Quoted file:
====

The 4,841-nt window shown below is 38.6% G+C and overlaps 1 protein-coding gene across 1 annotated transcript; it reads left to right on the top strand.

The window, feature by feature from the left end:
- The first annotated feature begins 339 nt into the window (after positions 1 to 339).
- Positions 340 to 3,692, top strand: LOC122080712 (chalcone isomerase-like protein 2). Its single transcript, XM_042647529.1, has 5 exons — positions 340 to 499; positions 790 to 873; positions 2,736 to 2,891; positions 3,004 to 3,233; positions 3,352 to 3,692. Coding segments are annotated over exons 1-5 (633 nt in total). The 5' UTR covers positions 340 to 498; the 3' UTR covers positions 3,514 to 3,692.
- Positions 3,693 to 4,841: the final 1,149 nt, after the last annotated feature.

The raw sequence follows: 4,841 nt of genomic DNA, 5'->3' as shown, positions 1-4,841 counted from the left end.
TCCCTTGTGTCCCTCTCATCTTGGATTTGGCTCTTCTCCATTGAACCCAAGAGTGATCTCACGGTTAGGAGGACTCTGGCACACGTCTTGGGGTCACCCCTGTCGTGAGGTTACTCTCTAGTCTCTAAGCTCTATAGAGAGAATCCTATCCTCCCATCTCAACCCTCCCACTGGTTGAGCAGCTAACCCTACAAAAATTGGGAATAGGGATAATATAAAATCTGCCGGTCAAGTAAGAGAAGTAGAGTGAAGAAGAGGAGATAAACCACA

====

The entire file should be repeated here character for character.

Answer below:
The 4,841-nt window shown below is 38.6% G+C and overlaps 1 protein-coding gene across 1 annotated transcript; it reads left to right on the top strand.

The window, feature by feature from the left end:
- The first annotated feature begins 339 nt into the window (after positions 1 to 339).
- Positions 340 to 3,692, top strand: LOC122080712 (chalcone isomerase-like protein 2). Its single transcript, XM_042647529.1, has 5 exons — positions 340 to 499; positions 790 to 873; positions 2,736 to 2,891; positions 3,004 to 3,233; positions 3,352 to 3,692. Coding segments are annotated over exons 1-5 (633 nt in total). The 5' UTR covers positions 340 to 498; the 3' UTR covers positions 3,514 to 3,692.
- Positions 3,693 to 4,841: the final 1,149 nt, after the last annotated feature.

The raw sequence follows: 4,841 nt of genomic DNA, 5'->3' as shown, positions 1-4,841 counted from the left end.
TCCCTTGTGTCCCTCTCATCTTGGATTTGGCTCTTCTCCATTGAACCCAAGAGTGATCTCACGGTTAGGAGGACTCTGGCACACGTCTTGGGGTCACCCCTGTCGTGAGGTTACTCTCTAGTCTCTAAGCTCTATAGAGAGAATCCTATCCTCCCATCTCAACCCTCCCACTGGTTGAGCAGCTAACCCTACAAAAATTGGGAATAGGGATAATATAAAATCTGCCGGTCAAGTAAGAGAAGTAGAGTGAAGAAGAGGAGATAAACCACA